bbr2314 is an explorer who wants to be the first and only to discover a new continent. I'm not really into his theory either, but I do appreciate someone looking at the snow intently, as the increased snow fall is highly likely caused by sea ice retreat, which is 1) a consequences that can be bothersome, costly, and even cost lives, and 2) might be a negative feedback of sorts.

If it wasn't for bbr2314's harping, I probably wouldn't have noticed that the SWE situation was out of the ordinary (my recollection is that it has been high for years due to widespread data artifacts over the Tibetan plateau, but not this high). I'm still not 100% sure the graphs are correct, but they likely are. The Canadian ones look dodgy because of tat distribution map with the purple over said Tibetan plateau, and also because I didn't receive any reply to my queries, which suggests no one is really looking after the website (and perhaps the data).

But the Finnish plots and graphs look much more serious and up-to-date, if only for the fact that the NSIDC used them for their latest monthly summary.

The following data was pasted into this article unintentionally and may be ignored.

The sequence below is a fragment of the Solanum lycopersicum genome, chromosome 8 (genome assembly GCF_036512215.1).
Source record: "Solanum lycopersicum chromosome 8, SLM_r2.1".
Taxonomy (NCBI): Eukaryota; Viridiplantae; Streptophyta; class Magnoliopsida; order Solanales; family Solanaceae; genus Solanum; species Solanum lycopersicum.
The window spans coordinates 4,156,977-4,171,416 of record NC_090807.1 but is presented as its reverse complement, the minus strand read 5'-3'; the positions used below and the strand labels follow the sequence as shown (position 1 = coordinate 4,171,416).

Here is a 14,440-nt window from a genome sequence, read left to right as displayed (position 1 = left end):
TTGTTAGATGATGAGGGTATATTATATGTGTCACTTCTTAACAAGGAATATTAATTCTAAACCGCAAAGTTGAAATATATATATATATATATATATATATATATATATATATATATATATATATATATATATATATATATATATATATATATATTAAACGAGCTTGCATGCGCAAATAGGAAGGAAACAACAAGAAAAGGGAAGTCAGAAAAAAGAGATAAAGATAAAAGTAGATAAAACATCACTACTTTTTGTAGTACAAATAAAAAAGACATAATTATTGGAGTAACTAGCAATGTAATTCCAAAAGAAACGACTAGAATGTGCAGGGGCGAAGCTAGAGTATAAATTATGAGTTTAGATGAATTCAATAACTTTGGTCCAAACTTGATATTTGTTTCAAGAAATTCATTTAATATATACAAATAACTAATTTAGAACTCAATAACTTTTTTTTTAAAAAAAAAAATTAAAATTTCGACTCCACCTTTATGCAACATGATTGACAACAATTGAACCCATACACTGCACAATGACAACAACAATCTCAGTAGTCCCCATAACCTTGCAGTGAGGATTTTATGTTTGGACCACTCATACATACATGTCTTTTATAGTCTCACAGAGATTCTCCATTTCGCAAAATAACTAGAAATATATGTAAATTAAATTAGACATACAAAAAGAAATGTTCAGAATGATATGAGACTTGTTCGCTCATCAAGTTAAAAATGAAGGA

Compare, compare, compare

TerryM

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Re: Northern Hemisphere snow cover
« Reply #134 on: April 06, 2018, 03:23:26 PM »
If local observation is of any use at all.


Here in Southwestern Ontario this year I observed much less snow than in former times, until the last few weeks or so. I could see the grass for all but a few days this winter, however at 9:00 AM on April 6 I've a thin blanket covering everything. I expect it to be gone later today.
I don't recall ever seeing snow in April here.


Our river froze this year for only the third time since 2004. 50 years ago the annual breakup of the ice was a big deal, but it hasn't been an annual occurrence for some time. The Grand River melted about a month ago and the ensuing flooding lead some to remember their childhoods. It again has pockets of very thin ice.


Without consulting any graphs I'd guess that we had a moderate winter, but are suffering a damn cold spring.